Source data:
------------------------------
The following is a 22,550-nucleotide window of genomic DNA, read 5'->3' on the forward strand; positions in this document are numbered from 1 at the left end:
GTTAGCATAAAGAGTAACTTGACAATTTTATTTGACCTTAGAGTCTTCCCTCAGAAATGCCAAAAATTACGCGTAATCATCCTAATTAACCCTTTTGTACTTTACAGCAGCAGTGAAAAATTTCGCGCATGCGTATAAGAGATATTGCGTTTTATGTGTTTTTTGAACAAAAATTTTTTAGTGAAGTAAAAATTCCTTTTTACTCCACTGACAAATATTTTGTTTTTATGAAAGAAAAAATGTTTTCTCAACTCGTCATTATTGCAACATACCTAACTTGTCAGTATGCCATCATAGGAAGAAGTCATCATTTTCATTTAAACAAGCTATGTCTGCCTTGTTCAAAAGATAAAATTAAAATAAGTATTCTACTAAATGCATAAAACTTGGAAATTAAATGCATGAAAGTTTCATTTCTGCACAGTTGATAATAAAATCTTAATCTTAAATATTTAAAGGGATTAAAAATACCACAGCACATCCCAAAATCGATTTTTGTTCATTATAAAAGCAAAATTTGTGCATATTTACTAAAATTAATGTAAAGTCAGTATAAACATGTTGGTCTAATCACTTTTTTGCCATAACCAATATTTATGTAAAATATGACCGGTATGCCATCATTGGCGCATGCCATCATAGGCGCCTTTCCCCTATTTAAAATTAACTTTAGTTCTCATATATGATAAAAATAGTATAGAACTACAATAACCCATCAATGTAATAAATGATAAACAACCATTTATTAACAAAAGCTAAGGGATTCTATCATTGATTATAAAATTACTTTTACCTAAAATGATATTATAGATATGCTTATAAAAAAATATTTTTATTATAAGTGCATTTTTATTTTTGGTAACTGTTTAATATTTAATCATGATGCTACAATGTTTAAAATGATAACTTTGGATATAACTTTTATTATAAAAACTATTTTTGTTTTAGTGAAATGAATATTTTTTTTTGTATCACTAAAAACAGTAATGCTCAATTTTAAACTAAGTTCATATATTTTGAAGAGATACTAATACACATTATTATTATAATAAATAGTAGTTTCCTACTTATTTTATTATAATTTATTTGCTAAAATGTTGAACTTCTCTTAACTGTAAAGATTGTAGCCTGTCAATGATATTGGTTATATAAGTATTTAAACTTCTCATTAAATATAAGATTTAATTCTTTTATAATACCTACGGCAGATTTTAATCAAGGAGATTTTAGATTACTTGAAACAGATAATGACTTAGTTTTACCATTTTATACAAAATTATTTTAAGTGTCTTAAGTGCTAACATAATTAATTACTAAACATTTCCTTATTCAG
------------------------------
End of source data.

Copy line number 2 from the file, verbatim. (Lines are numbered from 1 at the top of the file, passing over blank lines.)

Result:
GTTAGCATAAAGAGTAACTTGACAATTTTATTTGACCTTAGAGTCTTCCCTCAGAAATGCCAAAAATTACGCGTAATCATCCTAATTAACCCTTTTGTACTTTACAGCAGCAGTGAAAAATTTCGCGCATGCGTATAAGAGATATTGCGTTTTATGTGTTTTTTGAACAAAAATTTTTTAGTGAAGTAAAAATTCCTTTTTACTCCACTGACAAATATTTTGTTTTTATGAAAGAAAAAATGTTTTCTCAACTCGTCATTATTGCAACATACCTAACTTGTCAGTATGCCATCATAGGAAGAAGTCATCATTTTCATTTAAACAAGCTATGTCTGCCTTGTTCAAAAGATAAAATTAAAATAAGTATTCTACTAAATGCATAAAACTTGGAAATTAAATGCATGAAAGTTTCATTTCTGCACAGTTGATAATAAAATCTTAATCTTAAATATTTAAAGGGATTAAAAATACCACAGCACATCCCAAAATCGATTTTTGTTCATTATAAAAGCAAAATTTGTGCATATTTACTAAAATTAATGTAAAGTCAGTATAAACATGTTGGTCTAATCACTTTTTTGCCATAACCAATATTTATGTAAAATATGACCGGTATGCCATCATTGGCGCATGCCATCATAGGCGCCTTTCCCCTATTTAAAATTAACTTTAGTTCTCATATATGATAAAAATAGTATAGAACTACAATAACCCATCAATGTAATAAATGATAAACAACCATTTATTAACAAAAGCTAAGGGATTCTATCATTGATTATAAAATTACTTTTACCTAAAATGATATTATAGATATGCTTATAAAAAAATATTTTTATTATAAGTGCATTTTTATTTTTGGTAACTGTTTAATATTTAATCATGATGCTACAATGTTTAAAATGATAACTTTGGATATAACTTTTATTATAAAAACTATTTTTGTTTTAGTGAAATGAATATTTTTTTTTGTATCACTAAAAACAGTAATGCTCAATTTTAAACTAAGTTCATATATTTTGAAGAGATACTAATACACATTATTATTATAATAAATAGTAGTTTCCTACTTATTTTATTATAATTTATTTGCTAAAATGTTGAACTTCTCTTAACTGTAAAGATTGTAGCCTGTCAATGATATTGGTTATATAAGTATTTAAACTTCTCATTAAATATAAGATTTAATTCTTTTATAATACCTACGGCAGATTTTAATCAAGGAGATTTTAGATTACTTGAAACAGATAATGACTTAGTTTTACCATTTTATACAAAATTATTTTAAGTGTCTTAAGTGCTAACATAATTAATTACTAAACATTTCCTTATTCAG